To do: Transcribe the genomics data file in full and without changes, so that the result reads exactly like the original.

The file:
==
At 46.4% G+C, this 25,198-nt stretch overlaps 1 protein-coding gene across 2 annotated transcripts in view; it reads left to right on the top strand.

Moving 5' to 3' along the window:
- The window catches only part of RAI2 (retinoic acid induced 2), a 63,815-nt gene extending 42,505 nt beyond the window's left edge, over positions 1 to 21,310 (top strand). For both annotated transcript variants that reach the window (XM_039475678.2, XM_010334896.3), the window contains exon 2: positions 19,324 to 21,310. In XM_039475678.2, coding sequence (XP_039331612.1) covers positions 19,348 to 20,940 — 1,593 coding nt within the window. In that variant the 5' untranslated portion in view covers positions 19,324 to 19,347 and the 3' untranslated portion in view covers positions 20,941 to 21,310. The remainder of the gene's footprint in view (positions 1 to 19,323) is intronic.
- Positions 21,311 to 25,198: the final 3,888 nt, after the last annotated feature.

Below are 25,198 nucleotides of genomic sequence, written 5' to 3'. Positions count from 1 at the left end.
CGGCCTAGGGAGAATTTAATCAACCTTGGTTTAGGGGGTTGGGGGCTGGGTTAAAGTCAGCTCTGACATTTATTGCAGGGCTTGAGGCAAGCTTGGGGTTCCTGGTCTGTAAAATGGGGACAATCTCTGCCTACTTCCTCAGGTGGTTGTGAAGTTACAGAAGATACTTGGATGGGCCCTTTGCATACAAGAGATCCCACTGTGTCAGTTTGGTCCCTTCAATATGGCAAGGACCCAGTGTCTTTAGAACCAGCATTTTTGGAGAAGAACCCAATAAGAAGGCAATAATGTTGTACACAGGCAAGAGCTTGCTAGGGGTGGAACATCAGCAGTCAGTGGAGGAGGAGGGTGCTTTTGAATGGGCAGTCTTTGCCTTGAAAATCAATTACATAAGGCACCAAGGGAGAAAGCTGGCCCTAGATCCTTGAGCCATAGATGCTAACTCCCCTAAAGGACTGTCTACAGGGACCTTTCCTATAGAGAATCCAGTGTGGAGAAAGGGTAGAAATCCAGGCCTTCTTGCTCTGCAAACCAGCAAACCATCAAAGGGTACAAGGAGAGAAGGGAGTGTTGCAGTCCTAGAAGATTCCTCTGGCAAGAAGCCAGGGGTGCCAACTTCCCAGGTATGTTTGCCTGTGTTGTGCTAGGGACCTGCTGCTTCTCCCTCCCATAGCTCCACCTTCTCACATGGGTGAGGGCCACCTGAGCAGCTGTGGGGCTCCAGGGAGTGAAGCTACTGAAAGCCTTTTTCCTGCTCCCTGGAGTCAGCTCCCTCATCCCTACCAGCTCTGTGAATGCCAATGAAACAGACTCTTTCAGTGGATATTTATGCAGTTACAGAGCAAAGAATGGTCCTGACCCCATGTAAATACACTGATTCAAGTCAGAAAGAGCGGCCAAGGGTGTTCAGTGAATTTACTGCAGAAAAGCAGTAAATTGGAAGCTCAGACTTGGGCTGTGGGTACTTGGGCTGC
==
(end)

At 46.4% G+C, this 25,198-nt stretch overlaps 1 protein-coding gene across 2 annotated transcripts in view; it reads left to right on the top strand.

Moving 5' to 3' along the window:
- The window catches only part of RAI2 (retinoic acid induced 2), a 63,815-nt gene extending 42,505 nt beyond the window's left edge, over positions 1 to 21,310 (top strand). For both annotated transcript variants that reach the window (XM_039475678.2, XM_010334896.3), the window contains exon 2: positions 19,324 to 21,310. In XM_039475678.2, coding sequence (XP_039331612.1) covers positions 19,348 to 20,940 — 1,593 coding nt within the window. In that variant the 5' untranslated portion in view covers positions 19,324 to 19,347 and the 3' untranslated portion in view covers positions 20,941 to 21,310. The remainder of the gene's footprint in view (positions 1 to 19,323) is intronic.
- Positions 21,311 to 25,198: the final 3,888 nt, after the last annotated feature.

Below are 25,198 nucleotides of genomic sequence, written 5' to 3'. Positions count from 1 at the left end.
CGGCCTAGGGAGAATTTAATCAACCTTGGTTTAGGGGGTTGGGGGCTGGGTTAAAGTCAGCTCTGACATTTATTGCAGGGCTTGAGGCAAGCTTGGGGTTCCTGGTCTGTAAAATGGGGACAATCTCTGCCTACTTCCTCAGGTGGTTGTGAAGTTACAGAAGATACTTGGATGGGCCCTTTGCATACAAGAGATCCCACTGTGTCAGTTTGGTCCCTTCAATATGGCAAGGACCCAGTGTCTTTAGAACCAGCATTTTTGGAGAAGAACCCAATAAGAAGGCAATAATGTTGTACACAGGCAAGAGCTTGCTAGGGGTGGAACATCAGCAGTCAGTGGAGGAGGAGGGTGCTTTTGAATGGGCAGTCTTTGCCTTGAAAATCAATTACATAAGGCACCAAGGGAGAAAGCTGGCCCTAGATCCTTGAGCCATAGATGCTAACTCCCCTAAAGGACTGTCTACAGGGACCTTTCCTATAGAGAATCCAGTGTGGAGAAAGGGTAGAAATCCAGGCCTTCTTGCTCTGCAAACCAGCAAACCATCAAAGGGTACAAGGAGAGAAGGGAGTGTTGCAGTCCTAGAAGATTCCTCTGGCAAGAAGCCAGGGGTGCCAACTTCCCAGGTATGTTTGCCTGTGTTGTGCTAGGGACCTGCTGCTTCTCCCTCCCATAGCTCCACCTTCTCACATGGGTGAGGGCCACCTGAGCAGCTGTGGGGCTCCAGGGAGTGAAGCTACTGAAAGCCTTTTTCCTGCTCCCTGGAGTCAGCTCCCTCATCCCTACCAGCTCTGTGAATGCCAATGAAACAGACTCTTTCAGTGGATATTTATGCAGTTACAGAGCAAAGAATGGTCCTGACCCCATGTAAATACACTGATTCAAGTCAGAAAGAGCGGCCAAGGGTGTTCAGTGAATTTACTGCAGAAAAGCAGTAAATTGGAAGCTCAGACTTGGGCTGTGGGTACTTGGGCTGC